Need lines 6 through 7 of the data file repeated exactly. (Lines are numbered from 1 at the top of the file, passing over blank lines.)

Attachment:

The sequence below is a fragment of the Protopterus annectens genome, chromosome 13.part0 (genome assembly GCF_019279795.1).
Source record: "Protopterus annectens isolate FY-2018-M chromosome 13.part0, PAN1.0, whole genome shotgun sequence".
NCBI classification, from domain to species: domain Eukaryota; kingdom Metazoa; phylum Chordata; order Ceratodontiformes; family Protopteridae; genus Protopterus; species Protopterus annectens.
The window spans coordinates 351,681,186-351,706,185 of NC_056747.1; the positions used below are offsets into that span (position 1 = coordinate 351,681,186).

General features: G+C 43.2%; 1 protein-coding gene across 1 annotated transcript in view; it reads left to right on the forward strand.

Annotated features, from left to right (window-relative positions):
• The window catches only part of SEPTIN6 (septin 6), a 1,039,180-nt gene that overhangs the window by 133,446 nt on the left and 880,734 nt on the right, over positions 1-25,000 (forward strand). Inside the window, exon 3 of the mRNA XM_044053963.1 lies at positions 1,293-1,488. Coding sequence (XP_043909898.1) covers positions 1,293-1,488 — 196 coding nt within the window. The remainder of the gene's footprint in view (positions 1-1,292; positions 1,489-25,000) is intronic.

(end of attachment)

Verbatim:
Annotated features, from left to right (window-relative positions):
• The window catches only part of SEPTIN6 (septin 6), a 1,039,180-nt gene that overhangs the window by 133,446 nt on the left and 880,734 nt on the right, over positions 1-25,000 (forward strand). Inside the window, exon 3 of the mRNA XM_044053963.1 lies at positions 1,293-1,488. Coding sequence (XP_043909898.1) covers positions 1,293-1,488 — 196 coding nt within the window. The remainder of the gene's footprint in view (positions 1-1,292; positions 1,489-25,000) is intronic.